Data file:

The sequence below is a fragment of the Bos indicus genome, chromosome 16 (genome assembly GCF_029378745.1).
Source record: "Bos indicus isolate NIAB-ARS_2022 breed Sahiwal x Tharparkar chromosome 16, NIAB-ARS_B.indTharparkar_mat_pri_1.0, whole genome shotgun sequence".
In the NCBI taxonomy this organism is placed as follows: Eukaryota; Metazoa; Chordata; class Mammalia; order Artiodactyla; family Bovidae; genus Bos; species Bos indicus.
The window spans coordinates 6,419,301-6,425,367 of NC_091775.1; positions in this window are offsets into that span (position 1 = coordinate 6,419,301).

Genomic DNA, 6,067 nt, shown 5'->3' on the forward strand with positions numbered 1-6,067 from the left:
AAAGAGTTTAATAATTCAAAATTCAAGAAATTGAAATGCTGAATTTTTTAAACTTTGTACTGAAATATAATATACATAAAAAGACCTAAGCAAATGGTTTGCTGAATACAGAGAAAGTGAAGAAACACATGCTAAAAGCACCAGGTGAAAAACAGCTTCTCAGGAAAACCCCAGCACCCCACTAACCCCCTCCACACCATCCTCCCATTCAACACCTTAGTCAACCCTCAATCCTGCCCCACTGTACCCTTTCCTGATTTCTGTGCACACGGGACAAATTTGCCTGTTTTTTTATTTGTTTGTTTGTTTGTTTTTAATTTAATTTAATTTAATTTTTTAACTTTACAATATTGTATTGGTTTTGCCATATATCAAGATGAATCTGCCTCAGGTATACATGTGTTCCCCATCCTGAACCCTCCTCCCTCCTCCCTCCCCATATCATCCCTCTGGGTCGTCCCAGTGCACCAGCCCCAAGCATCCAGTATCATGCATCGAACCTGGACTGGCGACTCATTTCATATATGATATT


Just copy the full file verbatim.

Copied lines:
The sequence below is a fragment of the Bos indicus genome, chromosome 16 (genome assembly GCF_029378745.1).
Source record: "Bos indicus isolate NIAB-ARS_2022 breed Sahiwal x Tharparkar chromosome 16, NIAB-ARS_B.indTharparkar_mat_pri_1.0, whole genome shotgun sequence".
In the NCBI taxonomy this organism is placed as follows: Eukaryota; Metazoa; Chordata; class Mammalia; order Artiodactyla; family Bovidae; genus Bos; species Bos indicus.
The window spans coordinates 6,419,301-6,425,367 of NC_091775.1; positions in this window are offsets into that span (position 1 = coordinate 6,419,301).

Genomic DNA, 6,067 nt, shown 5'->3' on the forward strand with positions numbered 1-6,067 from the left:
AAAGAGTTTAATAATTCAAAATTCAAGAAATTGAAATGCTGAATTTTTTAAACTTTGTACTGAAATATAATATACATAAAAAGACCTAAGCAAATGGTTTGCTGAATACAGAGAAAGTGAAGAAACACATGCTAAAAGCACCAGGTGAAAAACAGCTTCTCAGGAAAACCCCAGCACCCCACTAACCCCCTCCACACCATCCTCCCATTCAACACCTTAGTCAACCCTCAATCCTGCCCCACTGTACCCTTTCCTGATTTCTGTGCACACGGGACAAATTTGCCTGTTTTTTTATTTGTTTGTTTGTTTGTTTTTAATTTAATTTAATTTAATTTTTTAACTTTACAATATTGTATTGGTTTTGCCATATATCAAGATGAATCTGCCTCAGGTATACATGTGTTCCCCATCCTGAACCCTCCTCCCTCCTCCCTCCCCATATCATCCCTCTGGGTCGTCCCAGTGCACCAGCCCCAAGCATCCAGTATCATGCATCGAACCTGGACTGGCGACTCATTTCATATATGATATT